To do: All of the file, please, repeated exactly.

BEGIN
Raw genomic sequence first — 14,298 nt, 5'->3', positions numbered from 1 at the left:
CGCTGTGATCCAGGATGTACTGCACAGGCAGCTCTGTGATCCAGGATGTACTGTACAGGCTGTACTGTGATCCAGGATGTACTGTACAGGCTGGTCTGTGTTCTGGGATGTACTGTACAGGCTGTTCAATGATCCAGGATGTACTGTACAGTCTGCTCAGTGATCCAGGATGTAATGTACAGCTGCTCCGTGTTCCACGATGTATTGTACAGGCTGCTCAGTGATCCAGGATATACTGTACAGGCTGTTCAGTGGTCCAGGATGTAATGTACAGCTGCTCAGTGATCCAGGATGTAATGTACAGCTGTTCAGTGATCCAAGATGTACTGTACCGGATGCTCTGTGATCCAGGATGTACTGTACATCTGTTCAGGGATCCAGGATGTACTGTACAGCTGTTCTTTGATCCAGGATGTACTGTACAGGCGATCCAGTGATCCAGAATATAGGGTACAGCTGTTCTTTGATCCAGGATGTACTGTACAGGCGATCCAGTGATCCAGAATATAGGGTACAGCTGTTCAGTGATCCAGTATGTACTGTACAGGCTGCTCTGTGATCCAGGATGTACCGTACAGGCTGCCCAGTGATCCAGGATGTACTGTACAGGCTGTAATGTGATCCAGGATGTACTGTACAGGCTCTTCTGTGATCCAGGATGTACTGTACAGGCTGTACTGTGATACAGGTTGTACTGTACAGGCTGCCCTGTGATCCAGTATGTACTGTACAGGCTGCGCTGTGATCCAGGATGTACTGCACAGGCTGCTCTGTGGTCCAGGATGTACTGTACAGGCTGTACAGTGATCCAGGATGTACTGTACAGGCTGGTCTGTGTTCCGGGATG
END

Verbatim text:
Raw genomic sequence first — 14,298 nt, 5'->3', positions numbered from 1 at the left:
CGCTGTGATCCAGGATGTACTGCACAGGCAGCTCTGTGATCCAGGATGTACTGTACAGGCTGTACTGTGATCCAGGATGTACTGTACAGGCTGGTCTGTGTTCTGGGATGTACTGTACAGGCTGTTCAATGATCCAGGATGTACTGTACAGTCTGCTCAGTGATCCAGGATGTAATGTACAGCTGCTCCGTGTTCCACGATGTATTGTACAGGCTGCTCAGTGATCCAGGATATACTGTACAGGCTGTTCAGTGGTCCAGGATGTAATGTACAGCTGCTCAGTGATCCAGGATGTAATGTACAGCTGTTCAGTGATCCAAGATGTACTGTACCGGATGCTCTGTGATCCAGGATGTACTGTACATCTGTTCAGGGATCCAGGATGTACTGTACAGCTGTTCTTTGATCCAGGATGTACTGTACAGGCGATCCAGTGATCCAGAATATAGGGTACAGCTGTTCTTTGATCCAGGATGTACTGTACAGGCGATCCAGTGATCCAGAATATAGGGTACAGCTGTTCAGTGATCCAGTATGTACTGTACAGGCTGCTCTGTGATCCAGGATGTACCGTACAGGCTGCCCAGTGATCCAGGATGTACTGTACAGGCTGTAATGTGATCCAGGATGTACTGTACAGGCTCTTCTGTGATCCAGGATGTACTGTACAGGCTGTACTGTGATACAGGTTGTACTGTACAGGCTGCCCTGTGATCCAGTATGTACTGTACAGGCTGCGCTGTGATCCAGGATGTACTGCACAGGCTGCTCTGTGGTCCAGGATGTACTGTACAGGCTGTACAGTGATCCAGGATGTACTGTACAGGCTGGTCTGTGTTCCGGGATG